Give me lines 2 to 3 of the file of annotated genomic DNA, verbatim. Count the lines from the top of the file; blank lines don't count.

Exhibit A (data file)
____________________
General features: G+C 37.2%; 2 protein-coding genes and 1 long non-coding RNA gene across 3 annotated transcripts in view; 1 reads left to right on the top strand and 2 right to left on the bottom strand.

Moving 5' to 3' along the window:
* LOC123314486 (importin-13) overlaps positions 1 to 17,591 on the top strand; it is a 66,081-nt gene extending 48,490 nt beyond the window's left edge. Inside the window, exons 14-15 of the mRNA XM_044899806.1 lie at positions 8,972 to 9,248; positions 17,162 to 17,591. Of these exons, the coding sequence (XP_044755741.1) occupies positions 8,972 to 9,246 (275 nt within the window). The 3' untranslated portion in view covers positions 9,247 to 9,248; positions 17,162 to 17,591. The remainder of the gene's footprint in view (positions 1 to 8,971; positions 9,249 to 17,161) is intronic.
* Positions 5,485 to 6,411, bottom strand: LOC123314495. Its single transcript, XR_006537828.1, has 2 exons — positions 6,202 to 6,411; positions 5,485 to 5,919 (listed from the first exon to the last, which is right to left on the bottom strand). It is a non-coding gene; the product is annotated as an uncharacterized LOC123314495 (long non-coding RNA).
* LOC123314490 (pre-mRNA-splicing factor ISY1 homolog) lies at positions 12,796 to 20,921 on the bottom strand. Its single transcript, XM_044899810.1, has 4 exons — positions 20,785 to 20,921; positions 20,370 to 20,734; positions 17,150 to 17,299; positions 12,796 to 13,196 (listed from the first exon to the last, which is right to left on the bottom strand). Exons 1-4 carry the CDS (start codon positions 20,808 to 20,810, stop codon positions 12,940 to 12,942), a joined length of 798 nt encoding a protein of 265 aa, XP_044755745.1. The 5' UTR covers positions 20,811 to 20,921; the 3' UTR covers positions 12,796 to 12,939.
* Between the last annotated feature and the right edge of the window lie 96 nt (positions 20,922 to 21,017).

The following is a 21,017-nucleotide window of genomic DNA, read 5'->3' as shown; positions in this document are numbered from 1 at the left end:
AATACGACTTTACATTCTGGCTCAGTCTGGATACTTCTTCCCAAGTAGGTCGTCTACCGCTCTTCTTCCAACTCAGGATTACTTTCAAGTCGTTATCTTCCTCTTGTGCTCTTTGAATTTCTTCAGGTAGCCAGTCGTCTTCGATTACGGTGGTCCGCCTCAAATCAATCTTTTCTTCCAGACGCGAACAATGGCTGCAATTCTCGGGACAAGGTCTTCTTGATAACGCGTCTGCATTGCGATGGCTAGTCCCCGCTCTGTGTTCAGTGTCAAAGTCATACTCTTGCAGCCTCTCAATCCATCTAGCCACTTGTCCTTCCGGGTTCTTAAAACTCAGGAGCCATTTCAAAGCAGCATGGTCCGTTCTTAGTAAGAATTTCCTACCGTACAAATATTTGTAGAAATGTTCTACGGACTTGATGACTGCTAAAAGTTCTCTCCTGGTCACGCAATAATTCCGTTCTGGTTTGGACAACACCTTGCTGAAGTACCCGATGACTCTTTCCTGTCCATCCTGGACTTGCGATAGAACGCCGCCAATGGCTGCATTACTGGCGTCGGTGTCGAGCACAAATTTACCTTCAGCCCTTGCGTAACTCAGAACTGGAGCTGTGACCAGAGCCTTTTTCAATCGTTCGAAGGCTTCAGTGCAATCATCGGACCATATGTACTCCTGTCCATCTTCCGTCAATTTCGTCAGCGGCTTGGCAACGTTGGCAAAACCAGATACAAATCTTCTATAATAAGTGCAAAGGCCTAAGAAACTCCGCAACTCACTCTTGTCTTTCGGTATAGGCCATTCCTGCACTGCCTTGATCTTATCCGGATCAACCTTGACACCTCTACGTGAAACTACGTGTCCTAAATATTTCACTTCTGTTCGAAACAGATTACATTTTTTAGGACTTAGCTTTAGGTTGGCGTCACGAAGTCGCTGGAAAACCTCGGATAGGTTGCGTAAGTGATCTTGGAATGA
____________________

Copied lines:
Moving 5' to 3' along the window:
* LOC123314486 (importin-13) overlaps positions 1 to 17,591 on the top strand; it is a 66,081-nt gene extending 48,490 nt beyond the window's left edge. Inside the window, exons 14-15 of the mRNA XM_044899806.1 lie at positions 8,972 to 9,248; positions 17,162 to 17,591. Of these exons, the coding sequence (XP_044755741.1) occupies positions 8,972 to 9,246 (275 nt within the window). The 3' untranslated portion in view covers positions 9,247 to 9,248; positions 17,162 to 17,591. The remainder of the gene's footprint in view (positions 1 to 8,971; positions 9,249 to 17,161) is intronic.